For the National Basketball Association's Golden State Warriors, the decision to terminate the contract of their top player had little to do with winning games or saving money: It was simply a matter of right and wrong.
The action marks the first time in the 51-year history of the NBA that a franchise has terminated a player's contract for insubordination.
Declaring that misconduct by athletes has been endured for too long, the Oakland-based team Wednesday night terminated Latrell Sprewell's $32 million contract - two days after he attacked the team's coach and threatened his life.
The star forward admitted he made a mistake in assaulting coach P.J. Carlesimo at practice. But he did not apologize and said the incident was a result of repeated verbal abuse from the Warriors' new coach.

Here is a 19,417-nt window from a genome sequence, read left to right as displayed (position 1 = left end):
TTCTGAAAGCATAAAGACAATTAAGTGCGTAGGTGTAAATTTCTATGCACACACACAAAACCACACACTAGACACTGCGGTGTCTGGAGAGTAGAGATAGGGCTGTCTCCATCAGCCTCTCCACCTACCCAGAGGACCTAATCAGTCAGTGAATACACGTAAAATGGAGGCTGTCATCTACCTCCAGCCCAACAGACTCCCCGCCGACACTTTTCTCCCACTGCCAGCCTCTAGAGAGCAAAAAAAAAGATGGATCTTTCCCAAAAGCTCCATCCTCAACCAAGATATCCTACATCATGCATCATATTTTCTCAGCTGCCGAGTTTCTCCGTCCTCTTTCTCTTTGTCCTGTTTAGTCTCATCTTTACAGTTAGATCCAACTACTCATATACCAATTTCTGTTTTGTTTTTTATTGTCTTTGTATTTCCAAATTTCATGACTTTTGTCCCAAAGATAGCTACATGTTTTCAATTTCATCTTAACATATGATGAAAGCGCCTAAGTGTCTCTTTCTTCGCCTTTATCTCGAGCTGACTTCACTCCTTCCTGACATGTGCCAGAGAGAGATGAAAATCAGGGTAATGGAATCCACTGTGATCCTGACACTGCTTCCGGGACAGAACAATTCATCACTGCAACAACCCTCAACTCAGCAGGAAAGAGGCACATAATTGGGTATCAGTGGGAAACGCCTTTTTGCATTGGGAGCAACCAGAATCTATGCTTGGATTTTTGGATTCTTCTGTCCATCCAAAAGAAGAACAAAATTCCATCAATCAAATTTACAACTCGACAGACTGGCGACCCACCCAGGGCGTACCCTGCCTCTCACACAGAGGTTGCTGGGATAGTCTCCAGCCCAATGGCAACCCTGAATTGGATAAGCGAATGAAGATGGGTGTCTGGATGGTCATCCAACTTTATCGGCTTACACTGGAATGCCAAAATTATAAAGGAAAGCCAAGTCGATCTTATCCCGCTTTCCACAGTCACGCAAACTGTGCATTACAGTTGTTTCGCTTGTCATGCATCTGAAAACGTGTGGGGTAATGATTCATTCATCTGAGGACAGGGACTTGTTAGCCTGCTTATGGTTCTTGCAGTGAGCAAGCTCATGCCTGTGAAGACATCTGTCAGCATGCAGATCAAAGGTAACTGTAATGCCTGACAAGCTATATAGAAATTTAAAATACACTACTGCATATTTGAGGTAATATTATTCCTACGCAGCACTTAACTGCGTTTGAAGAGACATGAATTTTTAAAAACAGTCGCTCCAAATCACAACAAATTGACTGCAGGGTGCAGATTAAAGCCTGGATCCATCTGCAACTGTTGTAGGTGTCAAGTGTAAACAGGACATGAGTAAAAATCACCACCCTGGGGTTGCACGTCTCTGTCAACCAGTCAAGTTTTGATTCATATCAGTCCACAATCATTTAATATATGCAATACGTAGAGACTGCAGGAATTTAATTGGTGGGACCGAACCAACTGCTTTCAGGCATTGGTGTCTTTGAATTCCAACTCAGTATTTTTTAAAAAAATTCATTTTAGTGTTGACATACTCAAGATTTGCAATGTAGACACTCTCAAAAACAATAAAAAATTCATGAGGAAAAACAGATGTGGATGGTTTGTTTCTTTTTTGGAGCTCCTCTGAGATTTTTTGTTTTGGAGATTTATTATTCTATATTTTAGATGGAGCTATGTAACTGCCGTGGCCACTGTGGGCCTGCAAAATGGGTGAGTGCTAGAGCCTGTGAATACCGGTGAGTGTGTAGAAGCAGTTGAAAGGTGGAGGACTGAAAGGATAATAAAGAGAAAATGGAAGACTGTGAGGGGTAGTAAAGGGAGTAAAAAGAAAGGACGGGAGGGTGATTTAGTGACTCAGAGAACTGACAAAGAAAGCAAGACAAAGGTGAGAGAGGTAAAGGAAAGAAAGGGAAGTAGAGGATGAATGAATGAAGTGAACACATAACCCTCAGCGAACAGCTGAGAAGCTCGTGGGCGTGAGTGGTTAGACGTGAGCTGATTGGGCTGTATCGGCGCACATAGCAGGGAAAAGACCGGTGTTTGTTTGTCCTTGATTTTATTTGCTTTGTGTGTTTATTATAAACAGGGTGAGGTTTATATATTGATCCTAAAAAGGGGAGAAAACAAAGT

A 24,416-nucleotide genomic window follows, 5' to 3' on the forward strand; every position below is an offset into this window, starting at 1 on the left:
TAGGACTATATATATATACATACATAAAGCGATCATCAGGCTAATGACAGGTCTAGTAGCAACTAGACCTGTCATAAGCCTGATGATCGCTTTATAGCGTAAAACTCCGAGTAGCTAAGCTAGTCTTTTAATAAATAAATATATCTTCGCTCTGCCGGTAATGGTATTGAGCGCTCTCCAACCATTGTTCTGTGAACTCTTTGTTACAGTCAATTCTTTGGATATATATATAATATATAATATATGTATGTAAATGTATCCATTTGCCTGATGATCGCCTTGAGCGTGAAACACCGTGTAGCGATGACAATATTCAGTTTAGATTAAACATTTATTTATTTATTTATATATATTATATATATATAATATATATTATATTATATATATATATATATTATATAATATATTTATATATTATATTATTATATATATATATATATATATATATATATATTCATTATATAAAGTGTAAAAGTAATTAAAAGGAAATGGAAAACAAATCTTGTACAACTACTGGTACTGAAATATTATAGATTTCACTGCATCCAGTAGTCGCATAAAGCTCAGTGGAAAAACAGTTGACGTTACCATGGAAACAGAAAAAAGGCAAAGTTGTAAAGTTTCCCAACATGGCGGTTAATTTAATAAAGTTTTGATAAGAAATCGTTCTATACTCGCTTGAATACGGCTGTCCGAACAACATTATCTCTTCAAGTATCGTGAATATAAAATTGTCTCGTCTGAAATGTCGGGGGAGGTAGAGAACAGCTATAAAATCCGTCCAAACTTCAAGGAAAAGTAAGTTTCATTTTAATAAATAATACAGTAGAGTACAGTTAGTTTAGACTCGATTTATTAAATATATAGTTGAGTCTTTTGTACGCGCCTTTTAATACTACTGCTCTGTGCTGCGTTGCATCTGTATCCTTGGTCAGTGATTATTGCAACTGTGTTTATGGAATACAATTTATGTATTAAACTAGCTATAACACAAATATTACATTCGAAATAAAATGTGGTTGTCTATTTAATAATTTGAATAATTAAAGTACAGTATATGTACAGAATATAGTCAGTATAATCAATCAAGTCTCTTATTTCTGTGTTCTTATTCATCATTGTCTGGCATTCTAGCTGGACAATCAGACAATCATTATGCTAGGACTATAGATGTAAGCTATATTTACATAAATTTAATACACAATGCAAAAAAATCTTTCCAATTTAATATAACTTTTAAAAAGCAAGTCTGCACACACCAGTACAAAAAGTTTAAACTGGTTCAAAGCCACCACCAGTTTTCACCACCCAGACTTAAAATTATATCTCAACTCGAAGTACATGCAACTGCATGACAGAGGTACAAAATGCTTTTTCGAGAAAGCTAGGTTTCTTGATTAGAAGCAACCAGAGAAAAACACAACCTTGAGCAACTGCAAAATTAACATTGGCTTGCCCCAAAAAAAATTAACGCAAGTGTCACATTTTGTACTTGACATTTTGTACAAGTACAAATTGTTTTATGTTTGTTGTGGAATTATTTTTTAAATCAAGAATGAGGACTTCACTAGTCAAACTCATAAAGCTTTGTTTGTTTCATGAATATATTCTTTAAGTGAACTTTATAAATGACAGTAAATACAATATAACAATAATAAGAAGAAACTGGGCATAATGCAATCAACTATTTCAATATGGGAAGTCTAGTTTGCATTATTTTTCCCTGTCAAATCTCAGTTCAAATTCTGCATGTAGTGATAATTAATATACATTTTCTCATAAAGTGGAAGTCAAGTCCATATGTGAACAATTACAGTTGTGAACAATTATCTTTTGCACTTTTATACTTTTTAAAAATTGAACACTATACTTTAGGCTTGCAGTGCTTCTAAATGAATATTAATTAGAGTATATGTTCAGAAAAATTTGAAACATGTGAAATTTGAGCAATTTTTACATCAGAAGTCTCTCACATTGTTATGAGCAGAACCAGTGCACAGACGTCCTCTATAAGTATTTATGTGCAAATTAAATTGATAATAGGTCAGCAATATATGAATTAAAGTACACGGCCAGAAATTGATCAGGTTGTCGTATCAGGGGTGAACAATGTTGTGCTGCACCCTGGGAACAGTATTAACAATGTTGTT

Only two other NBA players, Roy Tarpley and Richard Dumas, have had their contracts voided. In both cases, the players violated league drug policy.
"Outrageous misconduct by players in professional sports has been tolerated for too long," says Garry St. Jean, the Warriors' general manager. "We are drawing the line. Some things are more important than winning or losing games. We believe this to be the correct moral and ethical thing to do."